Bruce Hansen on Galatians 3:28

Last month saw the release of a new entry in the Library of New Testament Studies:

Bruce Hansen, All of You Are One: The Social Vision of Galatians 3.28, 1 Corinthians 12.13 and Colossians 3.11. (Library of New Testament Studies) T&T Clark, 2010. $120. 0567136043, 9780567136046.

This book is based on a 2007 dissertation submitted to St. Andrews and supervised by Richard Bauckham and Joel B. Green. You can read and download it here.

Here is the blurb from Amazon about his thesis:

Hansen argues that unity formula employed in “Gal 3.28”, “1 Cor 12.13” and “Col 3.11” offers equality between competing social groups. Hansen argues against prevalent views that the unity formula employed in “Gal 3.28”, “1 Cor 12.13” and “Col 3.11” reflects either a Hellenistic anthropology of ideal androgyny or a modern liberal conception of social equality. Rather, Hansen contends, attention to function and context demonstrates each epistle’s vision of social unity. Insights from ethnic theory elucidate how the epistles characterize this unity in terms of a new social identity, and the practices warranted by that identity. Furthermore, Hansen claims that because identity construction is continual, dynamic and discursive, alternate identities (e.g. ethnic, gender, religious, economic) within the new Christian communities, may be seen as influencing one another and may be termed as the collective Christian identity. Hansen employs theories from Ethnic study as tools for assessing how such overlapping identities persist and interact with one another. His analysis thereby demonstrates that the social unity promoted by this formula opposes cultural dominance by any particular group and, conversely reinforces the persistence of marginal social identities within new communities. The issue is then not one of gender equality, but of the equality that Paul wishes to develop between competing social groups.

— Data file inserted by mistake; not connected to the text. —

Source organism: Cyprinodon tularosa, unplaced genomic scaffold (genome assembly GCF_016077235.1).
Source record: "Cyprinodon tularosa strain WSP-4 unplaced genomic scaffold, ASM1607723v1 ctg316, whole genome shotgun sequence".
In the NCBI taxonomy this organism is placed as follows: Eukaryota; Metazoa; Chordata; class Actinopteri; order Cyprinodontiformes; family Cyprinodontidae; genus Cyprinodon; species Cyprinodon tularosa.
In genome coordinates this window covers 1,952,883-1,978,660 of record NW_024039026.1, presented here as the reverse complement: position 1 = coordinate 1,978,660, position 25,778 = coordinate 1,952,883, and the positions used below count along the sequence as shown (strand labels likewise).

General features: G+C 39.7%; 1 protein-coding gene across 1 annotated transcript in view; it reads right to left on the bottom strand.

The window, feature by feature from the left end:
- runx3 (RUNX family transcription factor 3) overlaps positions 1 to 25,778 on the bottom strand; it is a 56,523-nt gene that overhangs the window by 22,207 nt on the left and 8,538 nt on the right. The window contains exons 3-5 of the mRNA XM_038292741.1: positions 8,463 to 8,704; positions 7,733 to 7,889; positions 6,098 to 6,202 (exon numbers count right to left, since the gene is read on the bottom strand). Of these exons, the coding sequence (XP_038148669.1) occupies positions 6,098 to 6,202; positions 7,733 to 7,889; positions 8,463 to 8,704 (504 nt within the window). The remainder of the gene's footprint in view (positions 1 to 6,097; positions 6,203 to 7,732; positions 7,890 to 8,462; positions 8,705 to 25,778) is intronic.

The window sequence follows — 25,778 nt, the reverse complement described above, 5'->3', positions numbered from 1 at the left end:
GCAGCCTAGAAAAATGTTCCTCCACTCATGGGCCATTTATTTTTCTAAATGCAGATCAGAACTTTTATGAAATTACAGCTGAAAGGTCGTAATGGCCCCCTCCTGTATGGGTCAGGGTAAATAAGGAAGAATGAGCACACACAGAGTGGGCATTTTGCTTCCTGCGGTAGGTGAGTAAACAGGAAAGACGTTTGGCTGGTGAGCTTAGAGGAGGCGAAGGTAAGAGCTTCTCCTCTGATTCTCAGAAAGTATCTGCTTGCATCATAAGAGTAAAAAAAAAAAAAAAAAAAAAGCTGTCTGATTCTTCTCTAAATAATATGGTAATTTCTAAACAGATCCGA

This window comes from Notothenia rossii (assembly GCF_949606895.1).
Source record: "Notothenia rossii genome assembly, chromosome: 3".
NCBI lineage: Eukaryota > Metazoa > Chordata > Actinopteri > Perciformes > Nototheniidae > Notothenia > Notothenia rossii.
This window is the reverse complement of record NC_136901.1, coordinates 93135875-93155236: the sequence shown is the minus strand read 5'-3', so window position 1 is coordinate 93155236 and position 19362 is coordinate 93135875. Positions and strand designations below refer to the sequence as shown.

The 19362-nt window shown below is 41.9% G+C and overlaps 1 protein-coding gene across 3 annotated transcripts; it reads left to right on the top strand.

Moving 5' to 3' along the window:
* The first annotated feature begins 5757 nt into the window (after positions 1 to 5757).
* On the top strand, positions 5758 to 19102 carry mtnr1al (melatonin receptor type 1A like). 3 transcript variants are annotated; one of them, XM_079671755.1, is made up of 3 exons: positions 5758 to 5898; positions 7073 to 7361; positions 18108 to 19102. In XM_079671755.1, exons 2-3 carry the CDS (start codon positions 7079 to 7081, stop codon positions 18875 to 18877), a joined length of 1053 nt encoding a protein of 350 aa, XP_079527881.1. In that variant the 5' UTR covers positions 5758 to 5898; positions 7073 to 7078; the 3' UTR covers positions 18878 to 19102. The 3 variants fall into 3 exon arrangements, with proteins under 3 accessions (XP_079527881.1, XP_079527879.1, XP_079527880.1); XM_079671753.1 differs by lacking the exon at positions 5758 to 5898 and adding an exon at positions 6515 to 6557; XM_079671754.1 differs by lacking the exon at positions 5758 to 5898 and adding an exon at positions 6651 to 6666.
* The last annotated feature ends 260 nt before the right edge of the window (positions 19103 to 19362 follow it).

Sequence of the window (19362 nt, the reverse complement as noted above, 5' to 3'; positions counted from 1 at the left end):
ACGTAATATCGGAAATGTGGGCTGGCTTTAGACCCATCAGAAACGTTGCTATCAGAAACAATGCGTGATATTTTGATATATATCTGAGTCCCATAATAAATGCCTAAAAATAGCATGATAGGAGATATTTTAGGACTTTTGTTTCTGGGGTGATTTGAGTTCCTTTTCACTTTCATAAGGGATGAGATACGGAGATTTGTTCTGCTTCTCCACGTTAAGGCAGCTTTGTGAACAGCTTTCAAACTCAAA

2 responses to “Bruce Hansen on Galatians 3:28

  1. It is perhaps worth mentioning that the dissertation on which this book is based is available here:

    http://hdl.handle.net/10023/433

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